23 SEPTEMBER 1882, Page 3

The shop assistant s in East London hope to carry a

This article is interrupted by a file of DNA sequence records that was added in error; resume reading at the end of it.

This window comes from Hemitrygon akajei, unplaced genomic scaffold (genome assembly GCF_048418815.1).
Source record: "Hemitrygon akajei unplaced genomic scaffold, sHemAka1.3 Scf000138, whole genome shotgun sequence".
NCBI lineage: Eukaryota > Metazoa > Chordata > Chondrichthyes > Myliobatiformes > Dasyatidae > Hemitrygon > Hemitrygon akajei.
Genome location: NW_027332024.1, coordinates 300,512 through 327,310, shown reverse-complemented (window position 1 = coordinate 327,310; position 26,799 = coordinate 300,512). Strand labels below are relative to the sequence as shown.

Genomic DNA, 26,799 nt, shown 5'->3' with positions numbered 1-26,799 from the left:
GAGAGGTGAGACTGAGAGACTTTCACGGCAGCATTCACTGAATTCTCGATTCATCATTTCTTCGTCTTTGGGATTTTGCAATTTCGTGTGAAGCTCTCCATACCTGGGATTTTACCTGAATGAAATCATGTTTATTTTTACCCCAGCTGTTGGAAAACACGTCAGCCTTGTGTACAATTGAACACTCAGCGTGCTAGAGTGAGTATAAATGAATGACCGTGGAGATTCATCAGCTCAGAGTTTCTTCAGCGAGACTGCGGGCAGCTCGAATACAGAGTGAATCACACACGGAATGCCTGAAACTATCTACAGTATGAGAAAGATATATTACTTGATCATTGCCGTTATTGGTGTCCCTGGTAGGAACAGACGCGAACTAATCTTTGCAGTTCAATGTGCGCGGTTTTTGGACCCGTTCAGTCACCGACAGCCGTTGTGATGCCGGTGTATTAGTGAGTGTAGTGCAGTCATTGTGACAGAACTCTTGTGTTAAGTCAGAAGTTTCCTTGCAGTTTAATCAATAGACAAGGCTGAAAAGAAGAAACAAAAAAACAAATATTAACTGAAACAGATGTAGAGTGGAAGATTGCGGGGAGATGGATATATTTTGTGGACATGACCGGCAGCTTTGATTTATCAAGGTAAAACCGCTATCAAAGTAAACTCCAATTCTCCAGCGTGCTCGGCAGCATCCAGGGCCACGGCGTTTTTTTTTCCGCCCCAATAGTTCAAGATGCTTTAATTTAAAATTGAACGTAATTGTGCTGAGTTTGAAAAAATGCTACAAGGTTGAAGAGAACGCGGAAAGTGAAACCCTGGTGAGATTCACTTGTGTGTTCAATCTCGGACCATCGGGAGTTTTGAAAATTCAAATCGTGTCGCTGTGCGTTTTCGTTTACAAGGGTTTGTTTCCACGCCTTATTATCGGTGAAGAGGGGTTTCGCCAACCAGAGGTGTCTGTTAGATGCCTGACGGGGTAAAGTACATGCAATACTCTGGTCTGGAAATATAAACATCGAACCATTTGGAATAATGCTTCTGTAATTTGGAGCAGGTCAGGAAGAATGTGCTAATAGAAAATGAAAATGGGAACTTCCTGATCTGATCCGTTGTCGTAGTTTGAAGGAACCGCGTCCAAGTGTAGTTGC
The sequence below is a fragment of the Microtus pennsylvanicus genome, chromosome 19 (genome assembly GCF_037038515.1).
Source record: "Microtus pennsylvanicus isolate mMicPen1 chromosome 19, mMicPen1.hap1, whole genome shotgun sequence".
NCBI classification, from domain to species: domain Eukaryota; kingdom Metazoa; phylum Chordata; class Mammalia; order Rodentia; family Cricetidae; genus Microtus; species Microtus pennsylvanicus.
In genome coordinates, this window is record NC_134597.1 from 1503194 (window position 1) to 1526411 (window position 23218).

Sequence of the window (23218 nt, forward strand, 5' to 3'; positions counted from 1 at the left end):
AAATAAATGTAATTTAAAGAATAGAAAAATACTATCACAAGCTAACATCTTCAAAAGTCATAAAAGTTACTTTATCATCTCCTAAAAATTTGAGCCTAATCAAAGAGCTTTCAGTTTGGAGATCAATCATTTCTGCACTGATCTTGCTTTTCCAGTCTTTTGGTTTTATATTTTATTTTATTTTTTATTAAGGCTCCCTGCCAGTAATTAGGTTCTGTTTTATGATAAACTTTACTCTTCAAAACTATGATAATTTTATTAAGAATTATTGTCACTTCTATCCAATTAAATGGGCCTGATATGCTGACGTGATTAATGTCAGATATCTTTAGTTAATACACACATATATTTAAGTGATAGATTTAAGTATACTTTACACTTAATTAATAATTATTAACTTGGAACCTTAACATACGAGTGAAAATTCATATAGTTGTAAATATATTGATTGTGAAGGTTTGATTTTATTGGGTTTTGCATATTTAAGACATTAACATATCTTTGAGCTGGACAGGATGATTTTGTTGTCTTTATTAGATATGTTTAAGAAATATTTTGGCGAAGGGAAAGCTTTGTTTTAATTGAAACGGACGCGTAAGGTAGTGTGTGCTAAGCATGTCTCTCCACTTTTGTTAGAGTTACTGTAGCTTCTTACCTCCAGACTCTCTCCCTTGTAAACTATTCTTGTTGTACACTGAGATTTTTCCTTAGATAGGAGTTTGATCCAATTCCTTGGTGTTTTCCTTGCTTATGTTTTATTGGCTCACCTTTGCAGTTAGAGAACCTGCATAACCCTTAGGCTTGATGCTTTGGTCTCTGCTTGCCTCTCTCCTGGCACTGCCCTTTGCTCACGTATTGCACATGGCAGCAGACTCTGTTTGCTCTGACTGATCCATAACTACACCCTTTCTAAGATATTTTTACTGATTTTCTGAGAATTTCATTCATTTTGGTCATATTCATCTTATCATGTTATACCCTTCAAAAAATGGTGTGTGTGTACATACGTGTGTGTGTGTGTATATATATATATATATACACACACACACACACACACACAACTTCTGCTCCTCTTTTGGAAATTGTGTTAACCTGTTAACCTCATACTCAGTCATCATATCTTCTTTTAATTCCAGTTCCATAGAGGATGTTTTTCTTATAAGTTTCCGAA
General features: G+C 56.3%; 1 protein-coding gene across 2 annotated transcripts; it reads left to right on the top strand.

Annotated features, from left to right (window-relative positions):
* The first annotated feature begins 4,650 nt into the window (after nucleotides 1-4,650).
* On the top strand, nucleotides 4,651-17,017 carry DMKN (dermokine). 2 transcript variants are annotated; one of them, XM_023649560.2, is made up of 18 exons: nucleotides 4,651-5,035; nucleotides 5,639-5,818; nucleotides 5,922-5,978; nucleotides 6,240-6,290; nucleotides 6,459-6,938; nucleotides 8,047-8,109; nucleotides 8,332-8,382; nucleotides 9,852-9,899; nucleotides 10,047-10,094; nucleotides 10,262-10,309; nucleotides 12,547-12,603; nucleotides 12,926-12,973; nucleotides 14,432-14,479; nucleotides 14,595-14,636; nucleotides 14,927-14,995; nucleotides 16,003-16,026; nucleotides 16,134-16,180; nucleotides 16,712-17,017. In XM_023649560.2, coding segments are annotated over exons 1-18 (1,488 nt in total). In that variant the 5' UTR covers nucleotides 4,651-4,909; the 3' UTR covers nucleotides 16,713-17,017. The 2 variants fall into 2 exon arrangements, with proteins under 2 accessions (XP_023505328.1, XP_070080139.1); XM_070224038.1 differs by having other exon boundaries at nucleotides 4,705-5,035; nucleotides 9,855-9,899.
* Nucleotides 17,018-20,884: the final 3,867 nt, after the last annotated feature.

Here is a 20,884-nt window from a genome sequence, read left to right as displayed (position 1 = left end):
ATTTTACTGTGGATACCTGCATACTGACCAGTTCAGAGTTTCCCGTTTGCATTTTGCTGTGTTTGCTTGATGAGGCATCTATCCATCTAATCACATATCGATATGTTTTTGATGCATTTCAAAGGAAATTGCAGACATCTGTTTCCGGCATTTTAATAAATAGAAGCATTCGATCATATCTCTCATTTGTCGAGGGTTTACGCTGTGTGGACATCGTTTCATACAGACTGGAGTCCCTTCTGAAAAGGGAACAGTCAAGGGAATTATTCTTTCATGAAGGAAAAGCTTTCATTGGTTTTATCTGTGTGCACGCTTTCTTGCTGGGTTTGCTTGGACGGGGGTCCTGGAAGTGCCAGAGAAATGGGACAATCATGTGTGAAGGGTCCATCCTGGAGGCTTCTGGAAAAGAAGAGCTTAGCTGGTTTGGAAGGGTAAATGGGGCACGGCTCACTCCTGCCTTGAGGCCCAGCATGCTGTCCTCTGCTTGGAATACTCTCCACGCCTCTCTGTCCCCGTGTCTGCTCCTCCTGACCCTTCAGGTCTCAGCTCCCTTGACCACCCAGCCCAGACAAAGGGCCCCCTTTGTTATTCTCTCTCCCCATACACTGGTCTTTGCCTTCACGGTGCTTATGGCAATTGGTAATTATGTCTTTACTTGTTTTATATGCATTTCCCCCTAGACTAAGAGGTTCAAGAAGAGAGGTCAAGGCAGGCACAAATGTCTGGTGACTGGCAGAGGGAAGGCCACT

plan of closing earlier on Thursday, but are told by the Times that they idle, dle, and do not sufficiently define the limits of their demand. 'The last remark may be true, but the shopmen'e grievance is both real and severe. There are 120,000 assistants employed in second-rate shops, of course on somewhat low pay ; and Mr. J. A. Stacey, secretary to the Early Closing Association, declares that thew usual hours are from 7.30 a.m. to 9.30 p.m. on five working days, and till midnight on Saturdays. That amounts to fourteen hours a day as the minimum stint of labour, almost all of it performed standing, and sixteen hours on Saturdays —a most oppressive modicum of work. If as much were demanded of artisans, the country would ring with their com- plaints ; but the army of " assistants," "clerks," and. the like, are as powerless as the need.lewomen who make cheap mantles at two shillings a dozen. Will anybody tell us why the masters, who are almost as much injured as their shopmen, do not com- bine to shut at seven, except on Saturdays ? They would not, if they left the difficult Saturday question alone till wages were paid, as they ought to be, on Monday, lose a shilling a week.